A Practice of Practices
Hendrik Quast in conversation with Kenny Fries
Composer Rachel C. Walker’s music bears the thumbprints of her work with sources including traditional music, modern texts, and extended playing techniques. Like her music, her scores are the object of constant development and discussion, building sonic connections that grow and influence each other, creating chimerical spaces.
by Andreas Karl — Feb 14, 2023
Composer Rachel C. Walker in her studio at Akademie Schloss Solitude, 2023. Photo: Anton Avdieiev
»Walker’s music arises from extensive research on the instruments used, and long-term collaboration with other artists. These collaborations are nourished by a near-obsessive immersion in the material.«
In a style both inclusive and spacious, Rachel C. Walker’s music blends such varied sources as extended playing techniques of European provenance, American experimental music traditions, Chinese traditional music, and rhythmic patterns derived from Chinese and Arabic poetry – a combination rarely found in composers of her generation. All of these resources are bridged by a particular feel for timbre. In a unique way, Walker creates a space within her pieces that treats timbre (tone color) as a quality in its own right, a space where it can unfold its oscillating, shimmering riches. How she deals with timbre is therefore a constant in my observations on her music. But in order to understand what timbre is to Walker, we first need to have a look at her mode of work – a practice that exhibits a reciprocal relationship with timbre on multiple levels.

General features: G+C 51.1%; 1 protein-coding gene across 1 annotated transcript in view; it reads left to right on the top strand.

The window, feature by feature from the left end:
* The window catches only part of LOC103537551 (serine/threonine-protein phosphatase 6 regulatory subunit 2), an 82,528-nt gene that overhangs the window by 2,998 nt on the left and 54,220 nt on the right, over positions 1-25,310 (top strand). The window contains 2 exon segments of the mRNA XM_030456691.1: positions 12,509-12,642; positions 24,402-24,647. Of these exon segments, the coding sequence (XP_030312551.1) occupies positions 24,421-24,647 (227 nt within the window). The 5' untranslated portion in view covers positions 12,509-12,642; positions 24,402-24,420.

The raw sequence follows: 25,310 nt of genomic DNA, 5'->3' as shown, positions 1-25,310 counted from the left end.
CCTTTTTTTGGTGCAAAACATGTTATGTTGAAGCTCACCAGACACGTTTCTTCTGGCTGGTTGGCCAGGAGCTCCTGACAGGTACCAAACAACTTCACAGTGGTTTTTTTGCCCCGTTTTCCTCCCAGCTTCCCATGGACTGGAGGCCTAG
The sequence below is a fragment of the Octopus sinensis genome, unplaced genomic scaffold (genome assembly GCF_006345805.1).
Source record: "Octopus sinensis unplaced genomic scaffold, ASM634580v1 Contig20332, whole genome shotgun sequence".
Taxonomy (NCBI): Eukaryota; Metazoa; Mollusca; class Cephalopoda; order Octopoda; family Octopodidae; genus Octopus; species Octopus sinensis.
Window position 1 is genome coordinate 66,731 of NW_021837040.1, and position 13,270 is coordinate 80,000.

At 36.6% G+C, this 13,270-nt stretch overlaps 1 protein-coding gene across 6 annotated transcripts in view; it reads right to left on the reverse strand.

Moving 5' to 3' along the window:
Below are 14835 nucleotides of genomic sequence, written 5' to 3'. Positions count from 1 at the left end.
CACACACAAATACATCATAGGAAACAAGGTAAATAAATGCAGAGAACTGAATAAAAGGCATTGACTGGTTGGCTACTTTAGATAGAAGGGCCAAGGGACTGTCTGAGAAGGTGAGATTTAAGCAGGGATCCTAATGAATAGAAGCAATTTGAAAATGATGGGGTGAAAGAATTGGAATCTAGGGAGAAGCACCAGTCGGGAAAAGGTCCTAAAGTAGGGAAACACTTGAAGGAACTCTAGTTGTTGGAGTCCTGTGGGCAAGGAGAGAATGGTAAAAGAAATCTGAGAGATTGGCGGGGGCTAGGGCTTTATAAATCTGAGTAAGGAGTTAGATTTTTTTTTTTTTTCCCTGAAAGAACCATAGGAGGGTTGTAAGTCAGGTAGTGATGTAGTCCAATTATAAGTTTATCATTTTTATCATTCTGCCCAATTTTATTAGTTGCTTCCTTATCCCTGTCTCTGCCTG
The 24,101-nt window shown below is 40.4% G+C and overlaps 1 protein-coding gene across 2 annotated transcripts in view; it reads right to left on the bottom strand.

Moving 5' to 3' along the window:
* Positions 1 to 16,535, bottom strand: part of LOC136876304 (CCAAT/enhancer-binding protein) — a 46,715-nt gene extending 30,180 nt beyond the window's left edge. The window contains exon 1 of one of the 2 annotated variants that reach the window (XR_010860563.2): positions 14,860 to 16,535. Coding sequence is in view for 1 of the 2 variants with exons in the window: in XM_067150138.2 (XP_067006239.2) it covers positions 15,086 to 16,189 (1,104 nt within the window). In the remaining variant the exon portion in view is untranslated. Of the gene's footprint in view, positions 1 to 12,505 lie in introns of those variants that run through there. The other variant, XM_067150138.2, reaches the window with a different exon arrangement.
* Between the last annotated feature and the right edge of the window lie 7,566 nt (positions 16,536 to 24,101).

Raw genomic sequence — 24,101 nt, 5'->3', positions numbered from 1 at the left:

Walker’s music arises from extensive research on the instruments used, and long-term collaboration with other artists. These collaborations are nourished by a near-obsessive immersion in the material. With her growing interest in traditional Chinese music, she has invested extensive time and effort in learning not only the Chinese language and Chinese music history and theory, but also how to produce basic textures and gestures on the guqin (an ancient unfretted zither with seven strings), the erhu (a two-stringed fiddle), and the yangqin (a dulcimer). For the duet The space in between (2020), she memorized the complex pronunciation of a poem written in the Chinese Beiguan dialect, to subtly shape the relations between meaning, sound, and rhythm. She has since also begun taking a similar approach to Iraqi poetry and musical culture with the work Anamu alla al’hajiri al’natayi (2022). In an era in which one-week workshops and half-hearted intercultural exchange programs dominate the global music scene, Walker and her artistic practice stand out.